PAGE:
Industry or retail? Funds ain’t funds

Bruce Brammall, The West Australian, 9 April, 2018

Opposites attract

The best wars, the ones that are absolute crackers and that grab us viewers by the throats, are those that take place over years, even decades.

Tennis grand slams. The Olympics. World Cup Soccer. The Ashes.

When they occur, each of these, individually, are “battles”. But they are part of a longer-term “war”. Borg v McEnroe. The US versus Russia. England v Germany. Bruce Brammall v Michael Bevan (granted, it was under-11s Canberra cricket and Michael probably doesn’t remember it. And Bevo won, clearly, anyway).

Some battles are won. Some are lost. At the end of the day, it’s all about winning the war.

This applies to the never-ending sniping between retail and industry funds. The battles never end. The war, in this case, will never be won. I guarantee you that, in 10 or 20 years, we’ll still be arguing this. And both will still be thriving.

I’m not going to argue with the published statistics. Reputable statistical groups put out numbers that suggest that industry funds perform better, after fees, than retail funds.

But I will argue that the comparison isn’t as simple as that appears. And it ignores a lot of information.

The main part is: Industry funds do not, essentially, provide advice to their members.

They do not have someone sit down with their clients and recommend that instead of being in their fund’s balanced option, perhaps they should consider the “growth” or “defensive” options, which might help them achieve their goals better. Sure, they send you letters every year. But the overwhelming majority of industry fund members do not have an actual relationship with their fund. Industry funds don’t have personal conversations, or conduct reviews, where they discuss your situation with you.

If you are 20- or 30-something and your adviser encourages you to shift to a growth, or high-growth, fund and that adds 1, 2 or 3 per cent a year, over 30-40 years to your superannuation balance, would that advice have paid for itself several times over?

If you are 55 or 65 and your adviser recommends to dial the risk down and you avoid the worst, though not necessarily all, of a GFC market meltdown, would that advice have not been worthwhile?

What if they get your insurance in place, giving your piece of mind? That they help you invest some money outside super, so that you have access to investments before you retire?

Industry funds absolutely have a place. They are an integral part of Australia’s super system. Particularly for the millions of Australians, who, no matter how much advertising is thrown at them by all sources, simply refuse to care about their super.

Someone has to manage the money for people who, pardon me, don’t give a shit. And who cannot be persuaded otherwise. Industry funds do a great job for millions of Australians here.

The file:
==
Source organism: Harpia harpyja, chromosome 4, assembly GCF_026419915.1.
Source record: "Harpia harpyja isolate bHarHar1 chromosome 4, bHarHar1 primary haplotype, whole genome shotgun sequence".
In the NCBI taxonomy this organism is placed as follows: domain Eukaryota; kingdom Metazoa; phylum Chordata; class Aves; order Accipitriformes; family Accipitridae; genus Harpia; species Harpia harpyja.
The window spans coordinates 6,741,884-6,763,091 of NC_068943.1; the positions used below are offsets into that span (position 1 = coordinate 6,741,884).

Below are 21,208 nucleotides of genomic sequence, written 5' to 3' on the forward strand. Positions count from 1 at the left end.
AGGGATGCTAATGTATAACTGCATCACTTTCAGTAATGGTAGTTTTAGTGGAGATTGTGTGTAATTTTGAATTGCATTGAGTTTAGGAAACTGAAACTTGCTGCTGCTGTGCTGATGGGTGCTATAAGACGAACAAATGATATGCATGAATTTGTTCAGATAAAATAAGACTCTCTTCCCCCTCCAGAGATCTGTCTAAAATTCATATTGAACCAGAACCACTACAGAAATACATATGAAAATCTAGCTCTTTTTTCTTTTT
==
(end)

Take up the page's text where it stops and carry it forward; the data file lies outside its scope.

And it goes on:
But, if you do care, you have three broad options. They all involve taking some degree of control.

The first is to start a self-managed super fund. The second is to use a super platform that allows you significant control over your actual investments, which more and more platforms do, including industry funds.

The third is to accept that you don’t have the time, or interest, to do the research to understand what risk profile suits you best, what investment options might achieve that, what your contribution strategy should be, what insurances you might need, whether to contribute extra to super, what money you should actually be investing outside super, in property, or shares, or cash, or whether you should be paying down your home loan, or have the money in your offset account.

Industry funds do not provide services as your “money coaches”, providing advice that will help you with your whole financial situation.

Industry funds are, in essence, “no advice” models. They do it cheap, because they don’t have the overheads of professional advisers engaging with their clients. They do a good job of looking after the super funds of millions of people who don’t care about their super. But they don’t/can’t/won’t look after anything else for you.

They have a very limited brief. Your super fund with them. And, perhaps, a little bit of insurance, if you approach them about it.

I love industry funds. They are a very important piece of Australia’s super puzzle. But performance statistics don’t prove the winning of any war in regards to financial advice.

Bruce Brammall is the author of Mortgages Made Easy and is both a financial advisor and mortgage broker. E:

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